Even State Rep. Tony Dugger, R-Hartville, who represents Seymour and eastern Webster County in the Missouri House of Representatives, admits he has brought his voter I.D. bill before the legislature many times.
“If you’ve been on [the Missouri House Elections] Committee in the past, you are not seeing any new information here today,” he said. “This is basically the same bill I’ve been presenting for the last several years.”
Dugger, the former Wright County Clerk, presented his bill to the House Elections Committee on Tuesday, Jan. 27, and it was met with significant hostility from lawmakers, interest groups and everyday Missourians.
“I’m not exactly speechless, but I am just amazed that you have the chutzpah to keep bringing this back to this committee,” said State Rep. Stacey Newman, D-St. Louis County.
Staff from Missouri Secretary of State Jason Kander’s office also opposed the measure: “The bottom line is the legislation is
just too restrictive,” said John Scott, who works for Kander. “We can’t support anything that would disenfranchise a single eligible Missouri voter.”
Mitch Hubbard, a former Republican candidate for Missouri Secretary of State, praised Dugger’s repeated insistence on bringing up the bill.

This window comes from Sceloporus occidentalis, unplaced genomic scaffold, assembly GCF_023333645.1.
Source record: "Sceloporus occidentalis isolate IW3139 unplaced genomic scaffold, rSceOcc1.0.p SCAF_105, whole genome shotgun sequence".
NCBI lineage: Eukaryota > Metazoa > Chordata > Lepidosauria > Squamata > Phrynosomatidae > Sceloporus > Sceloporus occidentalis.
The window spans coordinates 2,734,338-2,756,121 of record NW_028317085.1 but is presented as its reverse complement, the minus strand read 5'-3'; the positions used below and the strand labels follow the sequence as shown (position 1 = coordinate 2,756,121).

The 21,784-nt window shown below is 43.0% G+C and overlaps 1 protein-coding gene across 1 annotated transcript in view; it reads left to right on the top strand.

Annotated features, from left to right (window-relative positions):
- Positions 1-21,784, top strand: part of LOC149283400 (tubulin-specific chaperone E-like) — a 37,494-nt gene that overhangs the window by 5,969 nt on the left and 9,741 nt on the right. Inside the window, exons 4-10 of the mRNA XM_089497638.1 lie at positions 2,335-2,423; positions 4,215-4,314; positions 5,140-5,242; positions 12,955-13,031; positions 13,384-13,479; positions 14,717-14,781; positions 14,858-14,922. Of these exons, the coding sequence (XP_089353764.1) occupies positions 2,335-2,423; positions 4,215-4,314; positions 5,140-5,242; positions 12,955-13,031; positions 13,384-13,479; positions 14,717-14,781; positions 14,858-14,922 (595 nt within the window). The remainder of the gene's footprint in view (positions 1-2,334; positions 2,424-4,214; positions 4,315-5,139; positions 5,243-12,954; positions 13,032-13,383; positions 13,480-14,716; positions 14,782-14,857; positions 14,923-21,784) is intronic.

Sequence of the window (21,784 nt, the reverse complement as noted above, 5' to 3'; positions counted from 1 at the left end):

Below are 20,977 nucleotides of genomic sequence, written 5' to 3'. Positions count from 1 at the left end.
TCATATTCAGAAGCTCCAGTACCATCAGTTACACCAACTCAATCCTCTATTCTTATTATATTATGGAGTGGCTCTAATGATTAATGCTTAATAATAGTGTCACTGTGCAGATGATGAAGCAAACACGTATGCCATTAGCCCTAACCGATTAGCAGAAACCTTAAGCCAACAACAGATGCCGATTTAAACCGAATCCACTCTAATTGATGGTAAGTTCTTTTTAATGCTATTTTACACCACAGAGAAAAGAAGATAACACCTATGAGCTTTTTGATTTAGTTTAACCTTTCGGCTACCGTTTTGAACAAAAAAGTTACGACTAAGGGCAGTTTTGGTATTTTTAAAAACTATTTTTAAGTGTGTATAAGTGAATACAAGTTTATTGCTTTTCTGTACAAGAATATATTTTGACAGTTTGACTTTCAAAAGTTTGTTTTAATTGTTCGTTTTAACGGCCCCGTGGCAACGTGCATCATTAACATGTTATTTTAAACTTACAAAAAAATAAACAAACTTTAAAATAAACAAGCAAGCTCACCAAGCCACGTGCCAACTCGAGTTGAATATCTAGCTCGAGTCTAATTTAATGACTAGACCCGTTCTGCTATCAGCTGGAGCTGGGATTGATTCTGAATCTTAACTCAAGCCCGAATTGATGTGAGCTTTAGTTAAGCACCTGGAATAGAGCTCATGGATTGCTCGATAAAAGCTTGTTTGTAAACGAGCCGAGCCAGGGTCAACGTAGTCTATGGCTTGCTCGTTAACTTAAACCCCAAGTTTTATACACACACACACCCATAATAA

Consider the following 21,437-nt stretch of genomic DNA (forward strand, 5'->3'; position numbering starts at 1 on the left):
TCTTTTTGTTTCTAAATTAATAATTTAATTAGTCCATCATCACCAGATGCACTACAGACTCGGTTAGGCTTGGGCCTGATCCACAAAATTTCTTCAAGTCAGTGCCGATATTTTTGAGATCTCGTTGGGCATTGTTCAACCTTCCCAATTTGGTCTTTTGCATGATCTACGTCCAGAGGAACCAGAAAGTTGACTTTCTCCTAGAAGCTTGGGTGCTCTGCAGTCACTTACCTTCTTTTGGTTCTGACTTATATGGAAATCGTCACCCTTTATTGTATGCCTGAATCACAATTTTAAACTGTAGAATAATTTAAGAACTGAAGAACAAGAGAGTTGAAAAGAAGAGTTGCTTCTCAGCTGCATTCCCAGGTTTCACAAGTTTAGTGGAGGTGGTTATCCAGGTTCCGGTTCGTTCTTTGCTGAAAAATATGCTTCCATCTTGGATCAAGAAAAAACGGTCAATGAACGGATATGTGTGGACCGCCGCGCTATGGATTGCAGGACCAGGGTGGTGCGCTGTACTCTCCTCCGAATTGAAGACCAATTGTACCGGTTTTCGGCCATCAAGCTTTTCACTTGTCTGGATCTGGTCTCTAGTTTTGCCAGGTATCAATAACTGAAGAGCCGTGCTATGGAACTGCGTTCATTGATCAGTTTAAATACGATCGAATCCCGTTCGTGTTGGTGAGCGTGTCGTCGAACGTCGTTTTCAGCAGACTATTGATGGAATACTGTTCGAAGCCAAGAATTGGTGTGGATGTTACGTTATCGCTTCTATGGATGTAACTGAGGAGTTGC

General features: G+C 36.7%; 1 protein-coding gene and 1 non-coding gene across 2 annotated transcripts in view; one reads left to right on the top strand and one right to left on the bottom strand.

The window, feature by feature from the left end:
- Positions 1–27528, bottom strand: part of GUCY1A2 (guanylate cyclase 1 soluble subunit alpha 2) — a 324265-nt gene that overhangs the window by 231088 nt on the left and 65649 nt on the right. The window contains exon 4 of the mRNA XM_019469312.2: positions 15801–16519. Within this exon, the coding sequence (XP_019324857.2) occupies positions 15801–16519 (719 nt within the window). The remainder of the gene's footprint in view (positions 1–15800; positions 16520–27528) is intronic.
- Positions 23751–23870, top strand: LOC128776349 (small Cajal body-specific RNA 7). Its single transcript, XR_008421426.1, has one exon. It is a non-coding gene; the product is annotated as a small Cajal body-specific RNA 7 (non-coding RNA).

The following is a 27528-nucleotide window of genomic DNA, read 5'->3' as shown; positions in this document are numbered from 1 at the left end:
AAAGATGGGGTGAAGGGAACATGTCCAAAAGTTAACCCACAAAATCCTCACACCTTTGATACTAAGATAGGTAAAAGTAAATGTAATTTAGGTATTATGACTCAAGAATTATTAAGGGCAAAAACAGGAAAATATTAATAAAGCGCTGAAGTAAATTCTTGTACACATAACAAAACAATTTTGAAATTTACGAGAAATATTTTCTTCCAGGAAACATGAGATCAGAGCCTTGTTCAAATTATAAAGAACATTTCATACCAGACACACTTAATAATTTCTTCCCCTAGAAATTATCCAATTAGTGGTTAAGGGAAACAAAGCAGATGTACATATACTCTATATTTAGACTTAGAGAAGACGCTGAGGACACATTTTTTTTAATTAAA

“In England, we had William Wilberforce, who for 30 years filed legislation to end the slave trade,” Hubbard said. “It took 30 years, but he kept doing it. This is not a comparable issue, but sometimes it’s important to keep important issues in the forefront even if they don’t pass right away.”
Denise Lieberman, senior attorney for the Advancement Project, worked on the case that resulted in a federal judge declaring Wisconsin’s photo I.D. law unconstitutional. She told the committee Missouri’s proposal is unlike any other.
“The provision before you stacks up as the most strict in the nation,” Lieberman said.
While there was an overwhelming amount of testimony against the bill, one local resident is in favor of the proposal.
Jefferson City resident Susan Gibson said those following the rules have nothing to worry about.
“For hundreds of years, families like mine who have been here and followed the rules don’t have a problem with documentation,” Gibson said.
“It’s just that simple.”
Last week, the bill was voted out of committee with a 9-3 majority and now will be seen by the entire Missouri House of Representatives.